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Turkish Journal of Medical Sciences

DOI

10.3906/sag-0801-19

Abstract

Background: The efficacy of remifentanil infusion versus tracheal lidocaine for attenuation of the cardiovascular responses to tracheal intubation has been previously reported. This study compared hemodynamic stability during anesthesia induction and intubation using tracheal lidocaine and remifentanil. Materials and Methods: The study included 90 patients that were scheduled for elective surgery under general anesthesia and randomly allocated to 3 treatment groups: remifentanil 1 µg kg-1 min-1 bolus over 30 s, followed by an infusion of 0.5 µg kg-1 min-1 (R1); remifentanil 0.5 µg kg-1 min-1 over 30 s and an infusion of 0.25 µg kg-1 min-1 (R2); tracheal lidocaine (TL) (10%, 1.5 ml) spray 3 min after anesthesia induction (TL). Then the laryngoscope was removed and 3 min later, laryngoscopic intubation was performed. Heart rate, systolic arterial pressure, diastolic arterial pressure, mean arterial pressure, and rate-pressure product (RPP) were measured before induction of anesthesia (baseline), immediately before endotracheal intubation, and 1, 3, and 5 min after endotracheal intubation. Results: Just before endotracheal intubation, systolic, diastolic, and mean arterial pressure, heart rate, and RPP were significantly lower than at baseline in the R1 and R2 groups (P < 0.05). One minute after endotracheal intubation, systolic, diastolic, and mean arterial pressure, and RPP were significantly higher in the TL group than in the R1 group (P < 0.05). Heart rate was significantly higher in the TL group than in the R1 group 1, 3, and 5 min after laryngoscopy (P < 0.05). Conclusion: For attenuation of chronotropic response to tracheal intubation, remifentanil bolus and infusion was more effective than tracheal lidocaine.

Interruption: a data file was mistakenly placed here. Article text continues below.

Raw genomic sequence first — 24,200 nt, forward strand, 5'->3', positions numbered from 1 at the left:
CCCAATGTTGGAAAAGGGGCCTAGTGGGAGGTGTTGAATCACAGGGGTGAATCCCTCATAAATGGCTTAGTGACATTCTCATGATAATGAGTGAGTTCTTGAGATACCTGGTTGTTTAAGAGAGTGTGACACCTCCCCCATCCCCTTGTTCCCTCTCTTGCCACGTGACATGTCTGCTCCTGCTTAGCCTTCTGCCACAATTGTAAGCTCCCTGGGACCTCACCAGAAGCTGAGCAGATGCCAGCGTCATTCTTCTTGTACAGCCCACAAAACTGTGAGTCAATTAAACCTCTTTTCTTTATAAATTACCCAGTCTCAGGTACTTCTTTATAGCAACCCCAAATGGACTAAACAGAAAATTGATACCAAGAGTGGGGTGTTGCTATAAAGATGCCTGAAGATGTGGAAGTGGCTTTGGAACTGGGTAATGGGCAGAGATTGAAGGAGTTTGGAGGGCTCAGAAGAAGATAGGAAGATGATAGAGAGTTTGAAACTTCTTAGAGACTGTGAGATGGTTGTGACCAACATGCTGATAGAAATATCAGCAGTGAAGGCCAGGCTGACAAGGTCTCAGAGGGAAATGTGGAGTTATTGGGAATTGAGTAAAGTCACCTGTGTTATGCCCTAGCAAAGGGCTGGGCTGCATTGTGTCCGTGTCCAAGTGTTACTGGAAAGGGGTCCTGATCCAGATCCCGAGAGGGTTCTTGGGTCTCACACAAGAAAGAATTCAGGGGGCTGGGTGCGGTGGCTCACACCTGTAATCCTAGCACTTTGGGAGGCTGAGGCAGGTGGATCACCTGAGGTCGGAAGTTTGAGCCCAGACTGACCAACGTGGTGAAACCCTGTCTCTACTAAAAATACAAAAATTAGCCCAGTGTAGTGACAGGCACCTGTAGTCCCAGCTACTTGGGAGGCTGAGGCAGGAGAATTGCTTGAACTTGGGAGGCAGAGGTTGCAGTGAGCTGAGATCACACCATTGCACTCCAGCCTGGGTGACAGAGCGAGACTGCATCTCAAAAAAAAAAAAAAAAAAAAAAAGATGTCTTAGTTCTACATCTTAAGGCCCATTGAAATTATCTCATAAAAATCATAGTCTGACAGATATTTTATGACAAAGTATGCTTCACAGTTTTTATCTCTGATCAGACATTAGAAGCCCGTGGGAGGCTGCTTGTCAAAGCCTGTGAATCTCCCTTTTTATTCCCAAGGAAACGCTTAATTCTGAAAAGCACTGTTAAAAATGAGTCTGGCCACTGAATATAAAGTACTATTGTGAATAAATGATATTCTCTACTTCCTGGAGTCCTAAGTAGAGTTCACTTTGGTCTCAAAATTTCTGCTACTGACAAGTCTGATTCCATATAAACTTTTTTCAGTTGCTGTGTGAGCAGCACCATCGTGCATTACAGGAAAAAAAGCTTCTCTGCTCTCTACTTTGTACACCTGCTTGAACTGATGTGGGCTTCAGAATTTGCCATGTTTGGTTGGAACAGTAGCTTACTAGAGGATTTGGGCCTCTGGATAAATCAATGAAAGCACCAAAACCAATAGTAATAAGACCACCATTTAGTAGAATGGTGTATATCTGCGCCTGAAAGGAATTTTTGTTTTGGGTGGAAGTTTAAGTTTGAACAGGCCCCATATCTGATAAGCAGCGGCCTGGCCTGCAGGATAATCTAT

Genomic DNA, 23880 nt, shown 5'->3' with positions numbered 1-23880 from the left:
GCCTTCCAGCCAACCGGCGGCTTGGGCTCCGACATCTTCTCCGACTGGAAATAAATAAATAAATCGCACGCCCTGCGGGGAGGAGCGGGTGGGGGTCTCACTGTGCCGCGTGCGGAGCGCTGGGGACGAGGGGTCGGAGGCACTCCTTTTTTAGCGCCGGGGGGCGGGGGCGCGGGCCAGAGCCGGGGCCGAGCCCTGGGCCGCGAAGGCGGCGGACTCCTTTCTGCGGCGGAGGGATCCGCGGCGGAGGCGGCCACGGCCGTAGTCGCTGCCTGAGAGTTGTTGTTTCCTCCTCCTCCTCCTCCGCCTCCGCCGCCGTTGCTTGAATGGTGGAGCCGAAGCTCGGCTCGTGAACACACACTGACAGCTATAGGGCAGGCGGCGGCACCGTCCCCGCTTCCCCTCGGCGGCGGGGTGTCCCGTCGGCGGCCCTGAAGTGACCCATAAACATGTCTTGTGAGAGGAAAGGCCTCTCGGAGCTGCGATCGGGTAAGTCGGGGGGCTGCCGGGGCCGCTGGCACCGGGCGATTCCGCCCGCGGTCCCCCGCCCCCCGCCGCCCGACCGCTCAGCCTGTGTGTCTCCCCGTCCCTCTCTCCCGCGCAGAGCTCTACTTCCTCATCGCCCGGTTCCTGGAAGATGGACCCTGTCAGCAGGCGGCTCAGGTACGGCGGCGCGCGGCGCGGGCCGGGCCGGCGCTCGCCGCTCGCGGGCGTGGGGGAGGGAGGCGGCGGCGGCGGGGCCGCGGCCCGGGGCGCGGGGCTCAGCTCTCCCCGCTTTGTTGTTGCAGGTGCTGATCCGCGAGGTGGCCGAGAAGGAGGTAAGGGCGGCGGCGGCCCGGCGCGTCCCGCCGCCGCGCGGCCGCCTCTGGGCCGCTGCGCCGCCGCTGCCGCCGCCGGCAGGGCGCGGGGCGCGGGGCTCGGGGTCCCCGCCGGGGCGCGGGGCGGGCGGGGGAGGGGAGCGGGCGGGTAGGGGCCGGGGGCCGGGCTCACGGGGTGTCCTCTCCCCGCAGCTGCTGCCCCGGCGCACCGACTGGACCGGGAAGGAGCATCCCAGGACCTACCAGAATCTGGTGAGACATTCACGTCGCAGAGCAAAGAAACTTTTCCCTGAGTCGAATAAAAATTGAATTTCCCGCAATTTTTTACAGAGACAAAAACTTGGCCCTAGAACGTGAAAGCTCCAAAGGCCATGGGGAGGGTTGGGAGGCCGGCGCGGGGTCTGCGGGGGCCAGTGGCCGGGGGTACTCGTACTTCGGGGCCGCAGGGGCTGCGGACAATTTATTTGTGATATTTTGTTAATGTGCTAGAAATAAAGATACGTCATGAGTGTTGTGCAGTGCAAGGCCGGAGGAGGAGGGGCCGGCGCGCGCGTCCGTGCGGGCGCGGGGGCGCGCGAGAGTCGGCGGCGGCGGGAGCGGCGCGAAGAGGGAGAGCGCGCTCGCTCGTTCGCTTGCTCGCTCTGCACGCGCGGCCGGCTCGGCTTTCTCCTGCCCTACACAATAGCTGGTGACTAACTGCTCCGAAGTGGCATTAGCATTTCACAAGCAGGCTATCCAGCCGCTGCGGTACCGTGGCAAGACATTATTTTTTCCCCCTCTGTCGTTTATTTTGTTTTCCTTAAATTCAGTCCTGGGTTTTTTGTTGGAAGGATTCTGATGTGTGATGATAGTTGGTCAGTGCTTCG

First Page

439

Last Page

445

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